Many of these features can be accomplished -- at least partially -- without Digital Surfacing. This raises the question, Should labs be adjusting all prescriptions? Also, many of the techniques used are proprietary to the various lens (design) companies, and thus unique to each. Therefore they tend to be somewhat mysterious to the customers, labs and others involved in implementing the processes. An ECP may not ask why the Rx doesn’t match his written order -- but if he does ask, the technically accurate answer may be difficult for the lab to provide.

Generally, at Digital Vision, having software for digital generators and polishers available, we are able to communicate complicated surface designs that can provide optical as well as cosmetic benefits to spectacle wearers, regardless of their prescription. These benefits are not limited to those wearing progressive lenses.

A - Dr. Juan Carlos Dürsteler, PhD

Manager of Research, Development and Innovation, Indo

“Any progressive is created in digital form and includes an optimization. Traditional technology has some limitations regarding what you can do with digital optimization, like 0.25 steps, fixed parameters of the cast blank (corridor length, inset, etc.) and as-worn position fixed for a certain average user (inter pupillary distance, vertes distance, pantoscoptic tilt, etc). Freeform opens up the possibility of creating designs by eliminating all those barriers and unleashing all the possibilities that digital optimization has. Specifically, it makes it possible to customize or personalize the geometry for an individual by taking into account personal parameters in the design.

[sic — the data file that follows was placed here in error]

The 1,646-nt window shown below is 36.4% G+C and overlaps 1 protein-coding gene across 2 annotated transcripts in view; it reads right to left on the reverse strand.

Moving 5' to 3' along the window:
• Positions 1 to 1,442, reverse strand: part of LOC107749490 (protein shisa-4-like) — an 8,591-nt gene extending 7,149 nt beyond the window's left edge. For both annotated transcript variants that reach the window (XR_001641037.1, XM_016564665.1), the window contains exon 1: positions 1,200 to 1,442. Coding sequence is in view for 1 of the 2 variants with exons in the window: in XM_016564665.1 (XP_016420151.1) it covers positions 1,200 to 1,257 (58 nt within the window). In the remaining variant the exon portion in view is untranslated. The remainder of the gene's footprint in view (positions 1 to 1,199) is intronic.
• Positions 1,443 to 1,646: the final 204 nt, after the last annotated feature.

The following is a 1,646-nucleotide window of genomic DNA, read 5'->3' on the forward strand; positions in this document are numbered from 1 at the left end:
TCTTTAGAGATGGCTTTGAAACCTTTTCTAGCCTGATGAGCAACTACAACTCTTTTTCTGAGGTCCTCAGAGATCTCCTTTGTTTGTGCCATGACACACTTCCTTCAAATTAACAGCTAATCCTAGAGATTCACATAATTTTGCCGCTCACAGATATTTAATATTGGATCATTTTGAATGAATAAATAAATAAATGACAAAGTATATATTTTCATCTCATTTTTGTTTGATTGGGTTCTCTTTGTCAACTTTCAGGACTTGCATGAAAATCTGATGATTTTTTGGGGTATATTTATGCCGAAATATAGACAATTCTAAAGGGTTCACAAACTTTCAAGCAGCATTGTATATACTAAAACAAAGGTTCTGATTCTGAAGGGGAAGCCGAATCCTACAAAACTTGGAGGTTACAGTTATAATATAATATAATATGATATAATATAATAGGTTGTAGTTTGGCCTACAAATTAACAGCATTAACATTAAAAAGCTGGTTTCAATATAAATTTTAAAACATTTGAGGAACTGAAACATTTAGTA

It can also allow the creation of single vision lenses with improved features for the same reasons stated above.

In this sense, the higher the prescription (either plus or minus) the greater the benefit you will get from having digitally optimized progressives, since for prescriptions very close to plano the corrections aren’t that big.”

A - Jerry Thornhill

Manager, Technical Services, Shamir Insight, Inc.

“Yes. Freeform lenses improve the optics for all Rx powers and add combinations. The biggest reason being is the fact that in a true freeform lens, the design is on the back surface, which brings the design closer to the eye and widens the field of view. This way the patient is able to reach the intermediate and near zones faster. I’ve seen wearers of plano lenses that love it and high plus and minus patients that love it, so I really can’t identify a particular combination that would benefit from it the most. However I will say that with Autograph As-Worn Technology, because of the tilt and angles involved, the higher plus and minus wearers would benefit most from this technology.”

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Lab Talk-February/March 2018